The DES supernova search, which takes pictures of the same part of the sky every week, sparked a bright idea in Gerdes: Instead of searching for spots that change their brightness over time, his students would search for spots whose positions change over time. Although DES looks at faraway galaxies, the backyard that is our own solar system is part of every picture the telescope takes. A dwarf planet could be captured in the DES data—one just had to look for it in the right way.
"I wanted a self-contained project for my summer students that would be fun and achievable in 10 weeks," Gerdes said. "Most topics using DES data are parts of long and complex analyses that are not manageable in such a short time frame."
Gerdes and his collaborators Masao Sako and Gary Bernstein at the University of Pennsylvania employed a technique developed for DES supernova searches and adjusted it to find slow-moving objects.
"So far we've discovered over 50 new TNOs in our data," Gerdes said. "DeeDee is the largest and most distant one."
For DeeDee to be a dwarf planet, it has to fulfill four criteria: First, it must orbit the sun. Second, it cannot be a planet's satellite, such as our moon. Third, it can't have attracted other objects along its orbit to become its satellites, nor can it have forced their orbits out of its way. This is the major difference between a dwarf planet and a full-fledged planet. Since Pluto's orbit is tied to Neptune's, by this criterion Pluto was demoted to dwarf planet status.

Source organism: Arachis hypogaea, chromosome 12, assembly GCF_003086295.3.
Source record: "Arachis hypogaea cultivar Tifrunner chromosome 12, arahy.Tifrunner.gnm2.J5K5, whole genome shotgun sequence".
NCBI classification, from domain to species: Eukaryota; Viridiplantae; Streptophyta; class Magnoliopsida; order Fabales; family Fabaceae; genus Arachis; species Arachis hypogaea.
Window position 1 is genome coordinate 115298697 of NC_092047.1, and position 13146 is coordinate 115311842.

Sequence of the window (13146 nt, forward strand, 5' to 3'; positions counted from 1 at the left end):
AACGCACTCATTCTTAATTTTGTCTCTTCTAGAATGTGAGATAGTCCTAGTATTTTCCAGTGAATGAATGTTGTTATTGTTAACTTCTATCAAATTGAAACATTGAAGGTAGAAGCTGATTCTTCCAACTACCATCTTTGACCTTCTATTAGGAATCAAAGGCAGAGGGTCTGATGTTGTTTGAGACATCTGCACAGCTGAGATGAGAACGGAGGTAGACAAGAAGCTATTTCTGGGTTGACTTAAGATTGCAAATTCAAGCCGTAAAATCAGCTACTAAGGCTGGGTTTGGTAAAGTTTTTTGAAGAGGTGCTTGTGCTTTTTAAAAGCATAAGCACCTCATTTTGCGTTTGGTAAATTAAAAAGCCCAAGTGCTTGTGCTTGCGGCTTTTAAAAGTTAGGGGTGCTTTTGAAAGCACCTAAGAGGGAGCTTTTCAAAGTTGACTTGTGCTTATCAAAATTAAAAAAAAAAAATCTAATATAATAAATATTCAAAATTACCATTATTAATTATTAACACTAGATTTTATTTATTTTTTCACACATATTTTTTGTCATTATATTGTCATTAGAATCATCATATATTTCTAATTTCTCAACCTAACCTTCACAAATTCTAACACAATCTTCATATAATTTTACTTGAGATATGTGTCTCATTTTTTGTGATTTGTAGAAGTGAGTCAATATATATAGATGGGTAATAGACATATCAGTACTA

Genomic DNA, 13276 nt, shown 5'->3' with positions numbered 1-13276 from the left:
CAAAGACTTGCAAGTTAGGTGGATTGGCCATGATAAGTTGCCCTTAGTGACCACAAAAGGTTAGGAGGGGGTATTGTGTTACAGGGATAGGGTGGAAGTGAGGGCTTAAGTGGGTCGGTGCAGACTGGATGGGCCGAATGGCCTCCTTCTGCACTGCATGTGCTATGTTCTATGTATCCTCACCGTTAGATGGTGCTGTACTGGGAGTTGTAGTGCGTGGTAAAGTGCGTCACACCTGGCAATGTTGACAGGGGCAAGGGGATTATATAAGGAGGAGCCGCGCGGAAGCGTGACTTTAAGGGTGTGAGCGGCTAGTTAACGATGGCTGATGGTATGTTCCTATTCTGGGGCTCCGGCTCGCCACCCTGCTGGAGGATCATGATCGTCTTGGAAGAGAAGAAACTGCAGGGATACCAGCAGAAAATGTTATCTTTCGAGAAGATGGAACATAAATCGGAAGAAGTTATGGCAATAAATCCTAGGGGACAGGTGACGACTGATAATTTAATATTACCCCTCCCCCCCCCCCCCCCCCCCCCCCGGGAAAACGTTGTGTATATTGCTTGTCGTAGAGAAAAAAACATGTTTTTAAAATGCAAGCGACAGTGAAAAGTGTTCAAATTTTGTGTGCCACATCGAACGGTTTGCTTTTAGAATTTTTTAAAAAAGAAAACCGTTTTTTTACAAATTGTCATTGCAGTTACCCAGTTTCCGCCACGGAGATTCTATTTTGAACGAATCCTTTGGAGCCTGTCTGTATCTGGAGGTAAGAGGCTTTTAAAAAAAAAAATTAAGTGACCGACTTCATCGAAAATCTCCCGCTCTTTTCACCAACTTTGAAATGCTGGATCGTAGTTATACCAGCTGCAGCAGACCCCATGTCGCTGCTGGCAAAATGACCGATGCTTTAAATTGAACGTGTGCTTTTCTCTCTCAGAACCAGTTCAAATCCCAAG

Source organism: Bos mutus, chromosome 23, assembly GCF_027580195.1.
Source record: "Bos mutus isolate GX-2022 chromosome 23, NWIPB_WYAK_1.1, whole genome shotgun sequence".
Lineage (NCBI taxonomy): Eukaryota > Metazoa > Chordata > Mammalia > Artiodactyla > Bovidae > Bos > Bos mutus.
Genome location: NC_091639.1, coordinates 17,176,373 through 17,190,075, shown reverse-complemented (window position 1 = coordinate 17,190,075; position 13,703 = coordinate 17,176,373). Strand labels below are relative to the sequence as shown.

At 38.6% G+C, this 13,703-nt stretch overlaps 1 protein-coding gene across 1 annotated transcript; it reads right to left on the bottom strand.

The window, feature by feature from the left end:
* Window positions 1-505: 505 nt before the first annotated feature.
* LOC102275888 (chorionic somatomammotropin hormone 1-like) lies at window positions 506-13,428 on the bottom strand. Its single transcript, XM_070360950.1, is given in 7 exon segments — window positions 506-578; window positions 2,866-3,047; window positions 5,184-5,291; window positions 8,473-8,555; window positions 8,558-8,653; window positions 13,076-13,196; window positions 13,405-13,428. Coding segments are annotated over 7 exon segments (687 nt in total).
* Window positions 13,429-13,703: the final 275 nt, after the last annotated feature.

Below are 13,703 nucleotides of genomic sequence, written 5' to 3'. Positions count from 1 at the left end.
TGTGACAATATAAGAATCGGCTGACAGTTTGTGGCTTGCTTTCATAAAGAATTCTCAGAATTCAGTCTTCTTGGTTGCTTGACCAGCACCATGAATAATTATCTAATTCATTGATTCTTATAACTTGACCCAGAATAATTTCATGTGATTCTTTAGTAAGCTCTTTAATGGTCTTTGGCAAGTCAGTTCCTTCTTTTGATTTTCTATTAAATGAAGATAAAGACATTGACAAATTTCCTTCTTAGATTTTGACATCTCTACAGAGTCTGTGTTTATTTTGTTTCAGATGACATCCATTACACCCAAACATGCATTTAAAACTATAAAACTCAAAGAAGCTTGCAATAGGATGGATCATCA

And last but not least, it has to have enough mass so that its own gravitational force compacts it into a spherical shape. DeeDee easily checks the first three qualifications, but its shape is not yet confirmed.
The team speculates that DeeDee is round because it has a diameter of about 350 miles, which means that it likely has enough mass, and therefore enough gravitational force, to be spherical. Gerdes and his team are currently analyzing additional data from a radio telescope to determine its size.
So far DeeDee's chances of joining the elite group of dwarf planets are good. It might even earn its own mythological name, such as the dwarf planets Eris and Haumea, named after the ancient Greek goddess of discord and strife and the Hawaiian goddess of childbirth and fertility, respectively.